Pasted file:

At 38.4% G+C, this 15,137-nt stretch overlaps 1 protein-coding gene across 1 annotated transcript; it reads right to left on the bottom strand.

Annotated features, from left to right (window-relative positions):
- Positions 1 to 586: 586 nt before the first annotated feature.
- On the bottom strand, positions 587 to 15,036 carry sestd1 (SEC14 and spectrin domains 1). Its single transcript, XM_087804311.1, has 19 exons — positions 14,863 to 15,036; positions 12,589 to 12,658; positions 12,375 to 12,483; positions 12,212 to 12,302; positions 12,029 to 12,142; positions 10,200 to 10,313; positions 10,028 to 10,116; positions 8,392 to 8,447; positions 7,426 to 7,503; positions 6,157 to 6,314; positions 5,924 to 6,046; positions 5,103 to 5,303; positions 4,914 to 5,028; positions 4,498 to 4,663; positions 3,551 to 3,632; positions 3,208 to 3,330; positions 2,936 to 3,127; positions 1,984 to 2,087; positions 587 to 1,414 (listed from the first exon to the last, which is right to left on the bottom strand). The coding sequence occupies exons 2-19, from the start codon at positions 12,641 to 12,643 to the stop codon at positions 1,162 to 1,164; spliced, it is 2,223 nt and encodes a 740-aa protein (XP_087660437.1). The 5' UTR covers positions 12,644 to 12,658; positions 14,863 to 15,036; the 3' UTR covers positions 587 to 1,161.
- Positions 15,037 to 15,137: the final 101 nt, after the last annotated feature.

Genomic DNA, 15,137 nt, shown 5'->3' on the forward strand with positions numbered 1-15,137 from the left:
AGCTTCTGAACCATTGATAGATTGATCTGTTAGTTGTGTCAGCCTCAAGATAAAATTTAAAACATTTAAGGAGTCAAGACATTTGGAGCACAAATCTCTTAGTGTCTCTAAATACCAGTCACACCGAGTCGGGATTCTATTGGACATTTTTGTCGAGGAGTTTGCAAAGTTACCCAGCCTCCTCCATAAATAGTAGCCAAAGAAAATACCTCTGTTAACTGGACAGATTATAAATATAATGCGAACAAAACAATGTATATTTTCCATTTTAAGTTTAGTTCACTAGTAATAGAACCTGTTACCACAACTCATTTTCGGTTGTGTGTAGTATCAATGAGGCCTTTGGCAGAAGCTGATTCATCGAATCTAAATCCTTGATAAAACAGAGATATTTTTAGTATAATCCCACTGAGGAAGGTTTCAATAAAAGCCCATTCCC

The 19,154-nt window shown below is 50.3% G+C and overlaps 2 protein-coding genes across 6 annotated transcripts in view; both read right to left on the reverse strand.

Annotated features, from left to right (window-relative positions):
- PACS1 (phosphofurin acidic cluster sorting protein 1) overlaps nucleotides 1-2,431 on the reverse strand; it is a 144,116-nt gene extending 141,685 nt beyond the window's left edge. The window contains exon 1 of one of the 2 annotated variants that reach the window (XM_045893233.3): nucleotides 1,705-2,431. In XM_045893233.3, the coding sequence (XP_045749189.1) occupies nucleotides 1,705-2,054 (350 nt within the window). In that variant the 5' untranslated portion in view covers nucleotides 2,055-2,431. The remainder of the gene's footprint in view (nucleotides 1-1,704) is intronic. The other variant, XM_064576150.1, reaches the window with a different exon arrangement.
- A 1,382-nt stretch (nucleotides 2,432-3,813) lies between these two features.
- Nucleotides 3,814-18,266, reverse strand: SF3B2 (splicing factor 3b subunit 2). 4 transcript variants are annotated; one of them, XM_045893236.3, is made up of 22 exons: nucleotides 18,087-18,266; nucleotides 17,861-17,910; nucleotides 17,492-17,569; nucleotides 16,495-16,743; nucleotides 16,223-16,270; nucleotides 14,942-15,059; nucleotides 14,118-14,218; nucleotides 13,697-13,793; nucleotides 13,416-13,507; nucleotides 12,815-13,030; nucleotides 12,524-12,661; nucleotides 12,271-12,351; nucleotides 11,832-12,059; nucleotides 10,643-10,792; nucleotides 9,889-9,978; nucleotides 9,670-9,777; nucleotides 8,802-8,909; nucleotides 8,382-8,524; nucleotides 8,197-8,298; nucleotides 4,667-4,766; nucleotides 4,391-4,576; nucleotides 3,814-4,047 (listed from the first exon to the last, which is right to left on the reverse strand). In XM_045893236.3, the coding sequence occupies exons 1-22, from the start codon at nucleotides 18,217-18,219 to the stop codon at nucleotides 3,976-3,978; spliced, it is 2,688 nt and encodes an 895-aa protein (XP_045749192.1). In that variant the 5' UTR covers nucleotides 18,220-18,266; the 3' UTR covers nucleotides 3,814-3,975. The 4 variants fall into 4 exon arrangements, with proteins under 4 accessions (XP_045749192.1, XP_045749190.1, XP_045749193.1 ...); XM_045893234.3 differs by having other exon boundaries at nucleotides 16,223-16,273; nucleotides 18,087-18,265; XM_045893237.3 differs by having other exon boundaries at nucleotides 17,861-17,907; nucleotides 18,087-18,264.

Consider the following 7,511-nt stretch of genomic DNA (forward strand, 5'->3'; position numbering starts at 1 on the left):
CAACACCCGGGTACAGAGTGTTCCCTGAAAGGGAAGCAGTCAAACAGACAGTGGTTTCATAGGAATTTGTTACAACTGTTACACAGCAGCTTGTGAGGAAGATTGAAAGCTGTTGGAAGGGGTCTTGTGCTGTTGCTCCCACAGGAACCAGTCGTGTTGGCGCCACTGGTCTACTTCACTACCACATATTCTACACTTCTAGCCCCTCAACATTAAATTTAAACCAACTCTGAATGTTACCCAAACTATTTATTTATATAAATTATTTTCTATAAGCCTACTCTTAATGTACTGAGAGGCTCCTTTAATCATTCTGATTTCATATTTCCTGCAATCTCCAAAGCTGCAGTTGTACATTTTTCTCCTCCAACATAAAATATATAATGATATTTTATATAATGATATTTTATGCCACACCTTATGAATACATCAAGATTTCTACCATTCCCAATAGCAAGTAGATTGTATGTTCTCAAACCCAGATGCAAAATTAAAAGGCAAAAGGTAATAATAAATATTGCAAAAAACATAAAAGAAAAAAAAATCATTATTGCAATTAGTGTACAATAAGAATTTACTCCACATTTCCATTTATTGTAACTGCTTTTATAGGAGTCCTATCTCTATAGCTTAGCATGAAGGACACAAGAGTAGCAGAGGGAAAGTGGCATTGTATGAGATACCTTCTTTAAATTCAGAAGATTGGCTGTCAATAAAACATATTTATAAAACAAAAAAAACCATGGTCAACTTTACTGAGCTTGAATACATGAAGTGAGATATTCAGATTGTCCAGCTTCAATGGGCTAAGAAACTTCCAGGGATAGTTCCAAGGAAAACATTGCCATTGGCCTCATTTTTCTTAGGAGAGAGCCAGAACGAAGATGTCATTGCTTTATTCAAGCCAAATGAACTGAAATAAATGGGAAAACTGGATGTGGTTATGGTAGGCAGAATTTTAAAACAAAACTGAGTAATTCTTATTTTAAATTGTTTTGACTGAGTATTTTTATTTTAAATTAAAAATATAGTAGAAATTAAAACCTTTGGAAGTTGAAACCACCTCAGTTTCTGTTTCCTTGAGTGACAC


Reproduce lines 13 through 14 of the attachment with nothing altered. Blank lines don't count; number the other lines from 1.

Consider the following 7,511-nt stretch of genomic DNA (forward strand, 5'->3'; position numbering starts at 1 on the left):
CAACACCCGGGTACAGAGTGTTCCCTGAAAGGGAAGCAGTCAAACAGACAGTGGTTTCATAGGAATTTGTTACAACTGTTACACAGCAGCTTGTGAGGAAGATTGAAAGCTGTTGGAAGGGGTCTTGTGCTGTTGCTCCCACAGGAACCAGTCGTGTTGGCGCCACTGGTCTACTTCACTACCACATATTCTACACTTCTAGCCCCTCAACATTAAATTTAAACCAACTCTGAATGTTACCCAAACTATTTATTTATATAAATTATTTTCTATAAGCCTACTCTTAATGTACTGAGAGGCTCCTTTAATCATTCTGATTTCATATTTCCTGCAATCTCCAAAGCTGCAGTTGTACATTTTTCTCCTCCAACATAAAATATATAATGATATTTTATATAATGATATTTTATGCCACACCTTATGAATACATCAAGATTTCTACCATTCCCAATAGCAAGTAGATTGTATGTTCTCAAACCCAGATGCAAAATTAAAAGGCAAAAGGTAATAATAAATATTGCAAAAAACATAAAAGAAAAAAAAATCATTATTGCAATTAGTGTACAATAAGAATTTACTCCACATTTCCATTTATTGTAACTGCTTTTATAGGAGTCCTATCTCTATAGCTTAGCATGAAGGACACAAGAGTAGCAGAGGGAAAGTGGCATTGTATGAGATACCTTCTTTAAATTCAGAAGATTGGCTGTCAATAAAACATATTTATAAAACAAAAAAAACCATGGTCAACTTTACTGAGCTTGAATACATGAAGTGAGATATTCAGATTGTCCAGCTTCAATGGGCTAAGAAACTTCCAGGGATAGTTCCAAGGAAAACATTGCCATTGGCCTCATTTTTCTTAGGAGAGAGCCAGAACGAAGATGTCATTGCTTTATTCAAGCCAAATGAACTGAAATAAATGGGAAAACTGGATGTGGTTATGGTAGGCAGAATTTTAAAACAAAACTGAGTAATTCTTATTTTAAATTGTTTTGACTGAGTATTTTTATTTTAAATTAAAAATATAGTAGAAATTAAAACCTTTGGAAGTTGAAACCACCTCAGTTTCTGTTTCCTTGAGTGACAC